From our collections room
The "Moses Wright Spinning Wheel"
standing next to the Spinning Wheel
Known by wool spinners as a
Wheel”, “Great Wheel”
This wheel is measures 45” in diameter. Mounted on a 47” bench it is
60” in total height and has
marked on the side of the bench.
In 2007, Marian Phillips, placed the spinning wheel on loan to the Society.
Marian received the wheel from Mrs. Charles Stevens, who recalled that it had
been given to the Stevens Family from a Canadian man and that he had stayed and
worked at their farm in Newfoundland in the early 1900’s.
Research on spinning wheel
manufacturing in the local area may indicate the origin of this spinning wheel.
Society members Scot and Carol Brown have a near identical spinning wheel to the
one on loan to GDHS. The Brown’s spinning wheel was found in the attic of the
Gabriel and Margaret Brown farmhouse on Rt.196 in Sterling Township, Pa.
It is inscribed with the maker’s name, “M. WRIGHT”.
The 1863 estate inventory for Gabriel Brown lists “1 Spining Wheel and Real”,
valued at $4.00.
In comparing the Brown and Phillips’
spinning wheels, there are many similarities. The name “M. WRIGHT” is
imprinted on both benches in the same location. Above the name, the wood
is fluted and the wheels are identical in size and design.
Alfred Matthews’ “History of
Wayne, Pike and Monroe Counties”, tells us that Moses Wright was “an
ingenious man and made spinning-wheels and reels and various other articles
needed by the settlers.” Moses was born on May 31, 1788. His father,
Nathan S. Wright, came to Pennsylvania from Litchfield, Connecticut with his
brother-in-law, William Dayton, in about 1796. In 1803, Nathan moved to a
place a mile south of Salem Corners, (now Hamlin).
Phineas Goodrich cited in his
“History of Wayne County”, that “He (Nathan S. Wright) came to this
area by encouragement of Major Theodore Woodbridge, who, knowing him to be a
good blacksmith, said the settlers must have a blacksmith, and could not do
without one, as in those days, the plowshares were all made of wrought iron and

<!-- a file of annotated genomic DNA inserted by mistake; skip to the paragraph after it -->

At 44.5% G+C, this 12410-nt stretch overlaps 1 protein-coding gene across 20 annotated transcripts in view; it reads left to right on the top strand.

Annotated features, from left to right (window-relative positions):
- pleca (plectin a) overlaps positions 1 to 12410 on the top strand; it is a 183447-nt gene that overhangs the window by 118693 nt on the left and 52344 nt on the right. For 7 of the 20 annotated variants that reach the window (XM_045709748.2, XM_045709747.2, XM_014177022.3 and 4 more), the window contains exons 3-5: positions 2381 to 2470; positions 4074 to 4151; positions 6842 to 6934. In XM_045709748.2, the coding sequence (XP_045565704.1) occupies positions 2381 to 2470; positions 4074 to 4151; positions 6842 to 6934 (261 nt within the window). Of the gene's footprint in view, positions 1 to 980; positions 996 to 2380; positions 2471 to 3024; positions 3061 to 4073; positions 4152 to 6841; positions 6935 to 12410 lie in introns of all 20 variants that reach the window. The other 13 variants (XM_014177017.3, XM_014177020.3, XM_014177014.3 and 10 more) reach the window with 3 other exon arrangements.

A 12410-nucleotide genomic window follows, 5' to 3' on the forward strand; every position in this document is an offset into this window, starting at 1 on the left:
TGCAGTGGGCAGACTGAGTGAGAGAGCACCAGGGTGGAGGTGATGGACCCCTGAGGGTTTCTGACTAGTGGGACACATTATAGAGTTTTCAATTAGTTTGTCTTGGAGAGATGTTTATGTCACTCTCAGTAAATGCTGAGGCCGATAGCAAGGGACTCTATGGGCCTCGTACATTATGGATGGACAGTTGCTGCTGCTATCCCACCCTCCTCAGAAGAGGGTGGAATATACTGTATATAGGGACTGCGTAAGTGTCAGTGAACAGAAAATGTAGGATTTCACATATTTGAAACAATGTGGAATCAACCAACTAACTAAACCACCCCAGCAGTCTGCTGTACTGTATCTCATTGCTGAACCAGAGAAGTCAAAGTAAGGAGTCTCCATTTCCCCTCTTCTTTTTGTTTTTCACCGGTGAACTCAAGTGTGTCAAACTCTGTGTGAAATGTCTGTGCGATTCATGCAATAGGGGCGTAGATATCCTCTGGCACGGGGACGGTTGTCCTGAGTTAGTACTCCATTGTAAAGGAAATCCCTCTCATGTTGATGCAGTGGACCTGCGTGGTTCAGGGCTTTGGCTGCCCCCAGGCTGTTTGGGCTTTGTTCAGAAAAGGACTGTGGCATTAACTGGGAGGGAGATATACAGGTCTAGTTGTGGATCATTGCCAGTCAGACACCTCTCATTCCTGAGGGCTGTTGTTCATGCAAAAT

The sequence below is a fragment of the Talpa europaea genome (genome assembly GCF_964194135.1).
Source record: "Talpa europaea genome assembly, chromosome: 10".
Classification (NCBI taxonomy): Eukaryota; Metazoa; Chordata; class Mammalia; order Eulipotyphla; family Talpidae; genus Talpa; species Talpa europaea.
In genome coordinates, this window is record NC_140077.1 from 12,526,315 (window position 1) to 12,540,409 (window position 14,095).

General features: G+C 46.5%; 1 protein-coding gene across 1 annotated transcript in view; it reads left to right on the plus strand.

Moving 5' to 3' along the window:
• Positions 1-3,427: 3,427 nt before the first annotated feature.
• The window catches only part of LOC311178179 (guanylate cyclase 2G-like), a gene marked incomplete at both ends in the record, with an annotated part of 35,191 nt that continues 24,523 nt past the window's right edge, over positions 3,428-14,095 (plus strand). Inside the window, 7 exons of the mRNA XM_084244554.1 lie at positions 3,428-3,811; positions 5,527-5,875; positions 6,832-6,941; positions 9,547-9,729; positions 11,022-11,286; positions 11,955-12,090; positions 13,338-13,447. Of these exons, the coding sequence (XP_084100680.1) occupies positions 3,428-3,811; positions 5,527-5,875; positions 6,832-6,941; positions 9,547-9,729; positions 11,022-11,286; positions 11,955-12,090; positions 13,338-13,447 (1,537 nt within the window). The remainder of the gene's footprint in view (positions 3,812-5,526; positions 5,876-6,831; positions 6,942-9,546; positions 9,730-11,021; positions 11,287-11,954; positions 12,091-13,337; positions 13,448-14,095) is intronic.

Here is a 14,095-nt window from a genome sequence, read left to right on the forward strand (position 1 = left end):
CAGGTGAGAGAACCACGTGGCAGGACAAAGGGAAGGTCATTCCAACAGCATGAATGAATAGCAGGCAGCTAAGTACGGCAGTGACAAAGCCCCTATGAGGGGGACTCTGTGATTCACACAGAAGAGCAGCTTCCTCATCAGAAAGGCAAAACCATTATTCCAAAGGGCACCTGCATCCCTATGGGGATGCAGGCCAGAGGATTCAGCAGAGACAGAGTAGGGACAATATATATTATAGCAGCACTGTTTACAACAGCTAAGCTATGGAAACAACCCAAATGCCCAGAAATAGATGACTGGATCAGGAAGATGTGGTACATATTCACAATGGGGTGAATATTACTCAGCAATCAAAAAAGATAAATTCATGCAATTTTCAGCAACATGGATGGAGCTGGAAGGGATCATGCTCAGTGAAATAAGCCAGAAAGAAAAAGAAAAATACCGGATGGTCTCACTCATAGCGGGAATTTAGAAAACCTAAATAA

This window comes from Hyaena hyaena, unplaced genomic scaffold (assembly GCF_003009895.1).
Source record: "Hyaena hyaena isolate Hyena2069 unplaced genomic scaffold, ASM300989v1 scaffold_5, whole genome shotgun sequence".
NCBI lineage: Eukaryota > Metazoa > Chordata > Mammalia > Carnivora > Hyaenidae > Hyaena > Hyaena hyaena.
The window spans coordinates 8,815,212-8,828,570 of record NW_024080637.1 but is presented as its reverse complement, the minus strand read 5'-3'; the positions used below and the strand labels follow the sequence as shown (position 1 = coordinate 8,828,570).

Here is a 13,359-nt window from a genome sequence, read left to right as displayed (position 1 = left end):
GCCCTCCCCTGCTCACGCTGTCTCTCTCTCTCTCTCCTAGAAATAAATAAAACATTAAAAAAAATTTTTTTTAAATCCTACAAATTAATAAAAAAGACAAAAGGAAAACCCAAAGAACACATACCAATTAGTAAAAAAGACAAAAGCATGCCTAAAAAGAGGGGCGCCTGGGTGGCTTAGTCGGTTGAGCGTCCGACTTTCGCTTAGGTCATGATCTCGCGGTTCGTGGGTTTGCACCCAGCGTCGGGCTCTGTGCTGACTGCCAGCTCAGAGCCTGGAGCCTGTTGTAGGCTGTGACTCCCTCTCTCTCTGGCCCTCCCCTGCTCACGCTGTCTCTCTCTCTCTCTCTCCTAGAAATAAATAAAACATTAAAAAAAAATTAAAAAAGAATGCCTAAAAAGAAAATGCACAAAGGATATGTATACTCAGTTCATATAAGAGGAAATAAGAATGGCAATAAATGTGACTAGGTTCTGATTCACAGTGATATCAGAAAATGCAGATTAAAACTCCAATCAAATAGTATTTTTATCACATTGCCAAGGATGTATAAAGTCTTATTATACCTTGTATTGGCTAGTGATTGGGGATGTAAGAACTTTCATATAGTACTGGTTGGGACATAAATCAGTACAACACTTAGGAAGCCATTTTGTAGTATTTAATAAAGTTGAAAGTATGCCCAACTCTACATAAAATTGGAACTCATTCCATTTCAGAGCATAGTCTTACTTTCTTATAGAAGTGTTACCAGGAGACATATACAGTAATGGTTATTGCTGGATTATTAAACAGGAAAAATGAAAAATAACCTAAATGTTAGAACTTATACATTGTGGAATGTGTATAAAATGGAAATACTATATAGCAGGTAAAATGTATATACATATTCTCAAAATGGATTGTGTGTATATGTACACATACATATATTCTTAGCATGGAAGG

(Major Woodbridge was the grandfather of Aurelia Woodbridge who later married
George Brown, son of Gabriel and Margaret.)
Moses Wright married Polly
Peet and settled near his father’s place on the North/South Rd. (now Rt. 196).
Moses is on the US Census, Pennsylvania, Wayne County, Salem Township in 1810,
1830 and 1840. He had no children and died on Apr 23, 1849 at age 60
years, 10 months and 23 days. He is buried in the Hamlin Cemetery, Wayne
(Thanks to Marian Phillips, Scot and
Carol Brown, and Bernadine Lennon who contributed to the research of the
Spinning Wheel and Moses M. Wright, Spinning Wheel Maker).
Julia Grapatin’s Wheel Chair
to GDHS by Frank and Diane Razny of Greene Township in 2007. This well-preserved
wooden wheel chair has a caned back and is 51” high with an 18“x20” seat and 26”
diameter wire wheels. The wheel chair was used by Mrs. Julia Grapatin,
who with her husband Gustave, were the former owners of the Razny’s house.
Frank Razny, Edythe Gilpin, Art Frey
Gustave and Julianna Grapatin were born in Germany. Gustave immigrated to
America in 1896 and Julia in 1898. They met in Scranton where they married in
1901. Gustave worked on the railroads and work took him and his family to Ohio
where he was a foreman of freight car inspectors. Gustave wanted to return to
Pennsylvania to farm so Julia returned to Pennsylvania to select a farm which
they purchased in 1917 on Pine Grove Road. The Grapatins probably selected this
area of Pennsylvania because they had cousins (the Letz’s) living on Beaver Dam
Road in Greentown.
Over the years, Julia developed a condition that caused her difficulty
in walking. The doctor referred to the condition as Haley’s Ascending
Paralysis. Initially, Julia used crutches but eventually Lydia and Charles
Frey (her daughter and son-in-law) purchased the wheel chair for her.
Following Julia’s death, Gustave sold the house. In 1949, Leonard and Anne
Razny and their sons (Leonard, Jr and Frank) purchased it and discovered the
wheel chair in the attic.
In this photograph, taken in September 1939, are Julia Grapatin and
her grandchildren Art Frey (seated left) and his brother Edwin (seated
The wheel chair’s caning was torn in several places and society member Clint Roach
volunteered to re-cane the chair.
The wheel chair was manufactured by the Gendron Wheel Company of
Toledo, Ohio, between 1928 and 1938. Peter Gendron came to Toledo at
the age of twenty-one and found employment as a pattern maker in the Toledo
Novelty Works. In 1871, he went to Detroit as a pattern maker for the Detroit
Safe Company. As a boy he had worked in his father’s wagon shop and while in
Detroit, he conceived the idea of a wire wheel. In 1875, he returned to
Toledo, perfected his invention, first using the wire wheel on children’s
carriages. Beginning in 1877, he and three associates began the manufacture of
wheels and established a market for them. Over the years the company expanded
its products to include bicycles, invalid chairs, go-cars, baby carriages, doll
carriages, coaster wagons, toy wheelbarrows, etc.
In 1941, with the advent of World War II, children’s vehicles were discontinued
to concentrate on hospital equipment including wheel chairs and wheeled
stretchers. Today, the company develops, designs and manufactures patient care
products for acute care, long term care, home care and rehabilitation care.
Products include wheel chairs, stretchers, lifts and beds. The company is
located in Archbold, Ohio.
Toledo and Lucas County, Ohio, 1623-1923 by John M. Killits, (Chicago, 1923), p.
Excerpt from “Gendron 1872-1997” (Gendron Inc.: Archbold, Ohio, 1997)
Fred Strobel -
email@example.com re: history of Gendron wheel